Apple’s AAPL consumer hardware dominance stems from the company’s ability to package hardware, software, services, semiconductors, and third-party applications into sleek, intuitive, and appealing devices. This expertise, coupled with its walled garden approach for its unique iOS ecosystem, enables Apple to capture a premium on its devices, unlike most of its peers that rely on open operating systems like Windows and Android. We see no other technology titan with comparable expertise across consumer hardware, software, services, and chip design. In turn, we believe this integration allows Apple to build premium devices that command industry-leading average selling prices and margins, most notably its crown jewel: the iPhone.
Key Morningstar Metrics for Apple
Economic Moat Rating
Our wide economic moat rating is based on the combination of switching costs, intangible assets, and network effects associated with Apple’s iOS ecosystem. We think the company’s primary moat source stems from high customer switching costs based on many aspects of Apple’s hardware, software, and services. We view the smartphone as the most essential computing device for users, and despite innovations in other types of electronic devices, we don’t see it going away anytime soon. The smartphone has already replaced a host of stand-alone electronics devices while emerging as the primary portal with an intuitive interface for many other digital services in a pocket-size form. The iPhone fostered the industry and has maintained its position as the premier smartphone, and we expect Apple to increasingly monetize its valuable installed base with the iPhone as the catalyst.
Fair Value Estimate for Apple Stock
Our $150 fair value estimate implies a forward GAAP price/earnings ratio of 24 times. In fiscal 2023, we expect total revenue to be up 3% thanks to strength in iPhone, wearables, and services sales, partially offset by weaker Mac and iPad revenue following multiple strong years associated with working- and learning-from-home trends due to COVID-19. We expect services to grow at a 7% compound annual rate over the next five years, while wearables, home, and accessories revenue should generate strong high teens growth. We expect gross margins to normalize around 40%, thanks to Apple’s exceptional premium pricing strategy and stable iPhone margins. We expect operating margins to remain around 30% over our five-year forecast period.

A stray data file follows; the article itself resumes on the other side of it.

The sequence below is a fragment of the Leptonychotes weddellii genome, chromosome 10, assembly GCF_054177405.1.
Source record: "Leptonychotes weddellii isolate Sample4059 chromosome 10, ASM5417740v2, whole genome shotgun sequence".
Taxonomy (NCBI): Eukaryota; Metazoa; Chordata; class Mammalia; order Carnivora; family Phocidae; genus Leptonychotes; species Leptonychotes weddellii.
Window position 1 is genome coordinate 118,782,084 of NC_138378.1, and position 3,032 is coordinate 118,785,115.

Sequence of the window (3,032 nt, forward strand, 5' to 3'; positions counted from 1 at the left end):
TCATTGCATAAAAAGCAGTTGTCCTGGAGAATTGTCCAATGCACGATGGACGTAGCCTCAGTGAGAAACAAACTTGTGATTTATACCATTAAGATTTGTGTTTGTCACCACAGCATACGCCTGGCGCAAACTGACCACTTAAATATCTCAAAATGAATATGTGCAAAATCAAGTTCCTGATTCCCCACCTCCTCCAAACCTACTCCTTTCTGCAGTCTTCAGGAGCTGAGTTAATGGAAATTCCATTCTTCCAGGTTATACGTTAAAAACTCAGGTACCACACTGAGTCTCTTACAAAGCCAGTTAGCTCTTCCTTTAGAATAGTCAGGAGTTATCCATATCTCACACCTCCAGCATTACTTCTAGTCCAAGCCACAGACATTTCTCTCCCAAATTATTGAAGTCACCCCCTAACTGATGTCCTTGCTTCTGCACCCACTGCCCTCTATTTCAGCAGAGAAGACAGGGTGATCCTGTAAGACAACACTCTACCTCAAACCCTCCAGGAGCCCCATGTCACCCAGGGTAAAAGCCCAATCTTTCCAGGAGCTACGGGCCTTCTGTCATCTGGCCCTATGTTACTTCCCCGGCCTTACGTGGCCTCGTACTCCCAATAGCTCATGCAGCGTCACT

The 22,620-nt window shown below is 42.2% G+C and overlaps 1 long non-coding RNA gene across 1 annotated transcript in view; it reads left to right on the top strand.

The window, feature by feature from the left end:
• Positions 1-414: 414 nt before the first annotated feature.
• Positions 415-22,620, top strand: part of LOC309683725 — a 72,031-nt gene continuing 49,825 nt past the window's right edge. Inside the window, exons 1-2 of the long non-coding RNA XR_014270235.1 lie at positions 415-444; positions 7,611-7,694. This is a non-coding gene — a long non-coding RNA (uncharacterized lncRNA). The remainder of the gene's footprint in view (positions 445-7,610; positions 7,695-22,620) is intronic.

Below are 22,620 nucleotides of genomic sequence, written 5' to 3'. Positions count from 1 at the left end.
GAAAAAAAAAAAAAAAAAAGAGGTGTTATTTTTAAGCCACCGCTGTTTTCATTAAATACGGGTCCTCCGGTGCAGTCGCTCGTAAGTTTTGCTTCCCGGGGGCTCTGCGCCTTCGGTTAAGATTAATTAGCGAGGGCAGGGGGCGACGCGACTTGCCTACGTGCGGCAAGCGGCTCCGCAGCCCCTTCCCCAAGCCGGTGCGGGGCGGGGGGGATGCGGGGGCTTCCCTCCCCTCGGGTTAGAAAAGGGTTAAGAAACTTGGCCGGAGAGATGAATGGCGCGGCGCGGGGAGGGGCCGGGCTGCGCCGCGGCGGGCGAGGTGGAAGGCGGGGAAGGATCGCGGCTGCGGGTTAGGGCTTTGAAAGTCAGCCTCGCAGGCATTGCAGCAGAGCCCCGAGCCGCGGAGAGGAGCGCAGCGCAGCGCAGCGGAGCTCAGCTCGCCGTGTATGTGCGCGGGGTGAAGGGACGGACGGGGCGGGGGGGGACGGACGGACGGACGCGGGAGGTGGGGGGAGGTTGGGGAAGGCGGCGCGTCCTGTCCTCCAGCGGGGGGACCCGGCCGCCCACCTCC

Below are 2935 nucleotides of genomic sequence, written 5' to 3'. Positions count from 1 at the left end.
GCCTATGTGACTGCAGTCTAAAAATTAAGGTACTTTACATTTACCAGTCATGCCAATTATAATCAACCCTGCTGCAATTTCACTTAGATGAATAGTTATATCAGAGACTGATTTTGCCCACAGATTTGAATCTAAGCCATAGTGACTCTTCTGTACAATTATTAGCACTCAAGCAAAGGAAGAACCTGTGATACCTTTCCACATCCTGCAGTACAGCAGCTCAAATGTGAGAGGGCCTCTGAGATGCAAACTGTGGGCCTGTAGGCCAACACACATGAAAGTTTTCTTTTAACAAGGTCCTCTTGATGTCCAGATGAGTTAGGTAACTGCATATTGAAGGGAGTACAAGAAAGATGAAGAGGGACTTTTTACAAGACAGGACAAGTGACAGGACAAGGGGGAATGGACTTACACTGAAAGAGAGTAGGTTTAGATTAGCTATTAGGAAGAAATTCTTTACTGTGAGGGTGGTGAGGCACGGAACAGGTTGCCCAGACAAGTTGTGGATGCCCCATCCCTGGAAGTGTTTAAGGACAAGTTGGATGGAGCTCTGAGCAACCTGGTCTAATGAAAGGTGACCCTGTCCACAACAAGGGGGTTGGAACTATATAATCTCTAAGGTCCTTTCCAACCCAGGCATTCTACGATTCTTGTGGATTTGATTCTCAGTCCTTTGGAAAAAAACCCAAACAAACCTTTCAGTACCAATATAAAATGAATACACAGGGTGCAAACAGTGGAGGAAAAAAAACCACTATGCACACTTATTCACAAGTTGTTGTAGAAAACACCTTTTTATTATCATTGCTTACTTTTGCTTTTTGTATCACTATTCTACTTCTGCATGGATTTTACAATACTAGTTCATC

Risk and Uncertainty
Apple is prone to material competition. Over the course of its iPhone-fueled dominance, Samsung, Microsoft MSFT, and Alphabet GOOG have taken their best shots at Apple, with fleeting success. In consumer hardware, short product cycles and customers hungry for superior features make market leadership difficult to maintain. Some peers like Amazon AMZN are willing to sell hardware at essentially cost to drive market share and stickiness in other business segments. Should these devices supersede their iOS counterparts, Apple’s devices may be at risk. Also, Apple’s app store commission structure is facing legal and regulatory scrutiny; service revenue could be hurt if any antitrust rulings go against the company.
Apple Bulls Say
- Between greater smartphone penetration in emerging markets and repeat sales to current customers, Apple has plenty of opportunity to reap the rewards of its iPhone business.
- Apple’s iPhone and iOS operating system have consistently been rated at the head of the pack in terms of customer loyalty, engagement, and security, which bodes well for long-term customer retention.
- We think Apple is still innovating with introductions of Apple Pay, Apple Watch, Apple TV, and AirPods; each of these could drive incremental revenue but more crucially help to retain iPhone users over time.
Apple Bears Say
- Apple’s decision to maintain a premium pricing strategy may help fend off gross margin compression but could limit unit sales growth, as devices may be unaffordable for many customers.
- If Apple were to launch a buggy software update or subpar services, this could diminish its reputation for building products that “just work.”
- Apple is believed to be behind companies like Google and Amazon in artificial intelligence development (notably Siri voice recognition), which could be problematic as tech companies look to integrate AI in order to deliver premium services to customers.
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